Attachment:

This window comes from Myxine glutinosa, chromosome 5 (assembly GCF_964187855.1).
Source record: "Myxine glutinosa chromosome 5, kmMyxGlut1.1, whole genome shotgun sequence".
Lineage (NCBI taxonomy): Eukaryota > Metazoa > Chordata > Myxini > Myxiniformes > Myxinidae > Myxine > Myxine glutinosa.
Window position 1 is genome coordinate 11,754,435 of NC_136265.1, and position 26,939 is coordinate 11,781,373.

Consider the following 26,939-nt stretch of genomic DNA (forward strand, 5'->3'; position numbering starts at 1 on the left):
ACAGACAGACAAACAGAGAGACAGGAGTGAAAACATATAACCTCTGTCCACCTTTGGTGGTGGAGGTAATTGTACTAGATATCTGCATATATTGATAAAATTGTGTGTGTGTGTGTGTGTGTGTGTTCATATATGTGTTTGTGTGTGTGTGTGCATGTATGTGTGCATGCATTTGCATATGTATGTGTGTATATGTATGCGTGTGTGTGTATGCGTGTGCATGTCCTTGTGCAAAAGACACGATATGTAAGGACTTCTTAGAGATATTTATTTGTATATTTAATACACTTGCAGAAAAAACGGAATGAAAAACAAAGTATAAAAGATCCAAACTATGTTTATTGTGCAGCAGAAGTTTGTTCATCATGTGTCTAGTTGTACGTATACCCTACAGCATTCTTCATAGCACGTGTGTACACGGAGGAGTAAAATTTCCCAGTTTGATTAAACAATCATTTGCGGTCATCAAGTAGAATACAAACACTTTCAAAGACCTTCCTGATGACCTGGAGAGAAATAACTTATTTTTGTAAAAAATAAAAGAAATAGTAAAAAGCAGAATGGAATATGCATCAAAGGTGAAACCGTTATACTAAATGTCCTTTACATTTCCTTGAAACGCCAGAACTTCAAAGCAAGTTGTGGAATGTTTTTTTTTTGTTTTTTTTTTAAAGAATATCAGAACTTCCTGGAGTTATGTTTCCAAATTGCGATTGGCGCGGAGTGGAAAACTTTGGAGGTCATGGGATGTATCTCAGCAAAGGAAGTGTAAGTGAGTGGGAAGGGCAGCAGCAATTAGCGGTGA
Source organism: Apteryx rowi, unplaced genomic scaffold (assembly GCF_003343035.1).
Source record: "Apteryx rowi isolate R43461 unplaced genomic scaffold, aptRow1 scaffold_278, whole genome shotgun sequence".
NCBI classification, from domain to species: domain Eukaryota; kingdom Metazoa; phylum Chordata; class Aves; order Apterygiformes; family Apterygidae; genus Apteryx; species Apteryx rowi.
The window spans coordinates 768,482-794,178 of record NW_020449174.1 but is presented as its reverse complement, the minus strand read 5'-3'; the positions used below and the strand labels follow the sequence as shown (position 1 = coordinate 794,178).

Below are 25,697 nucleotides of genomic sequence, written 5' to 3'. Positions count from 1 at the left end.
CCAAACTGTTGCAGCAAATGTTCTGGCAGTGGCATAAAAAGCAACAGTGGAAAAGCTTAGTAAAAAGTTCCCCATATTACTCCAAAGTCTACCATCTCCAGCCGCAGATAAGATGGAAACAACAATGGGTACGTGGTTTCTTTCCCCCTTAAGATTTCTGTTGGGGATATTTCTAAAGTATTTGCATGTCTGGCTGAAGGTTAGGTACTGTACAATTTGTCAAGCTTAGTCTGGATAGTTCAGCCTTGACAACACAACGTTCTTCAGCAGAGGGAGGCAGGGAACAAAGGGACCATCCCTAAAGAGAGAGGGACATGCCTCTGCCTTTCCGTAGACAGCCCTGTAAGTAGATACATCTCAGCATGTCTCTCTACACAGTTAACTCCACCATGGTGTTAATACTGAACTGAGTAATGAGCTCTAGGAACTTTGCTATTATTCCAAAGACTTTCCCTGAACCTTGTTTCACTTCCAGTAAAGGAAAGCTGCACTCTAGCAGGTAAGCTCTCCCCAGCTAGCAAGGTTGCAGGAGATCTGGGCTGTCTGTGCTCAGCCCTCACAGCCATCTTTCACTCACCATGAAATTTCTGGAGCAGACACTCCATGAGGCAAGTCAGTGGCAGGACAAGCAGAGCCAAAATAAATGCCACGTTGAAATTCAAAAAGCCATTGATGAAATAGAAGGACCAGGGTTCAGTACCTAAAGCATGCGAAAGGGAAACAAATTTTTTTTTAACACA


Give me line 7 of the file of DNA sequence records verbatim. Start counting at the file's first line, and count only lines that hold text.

Source organism: Apteryx rowi, unplaced genomic scaffold (assembly GCF_003343035.1).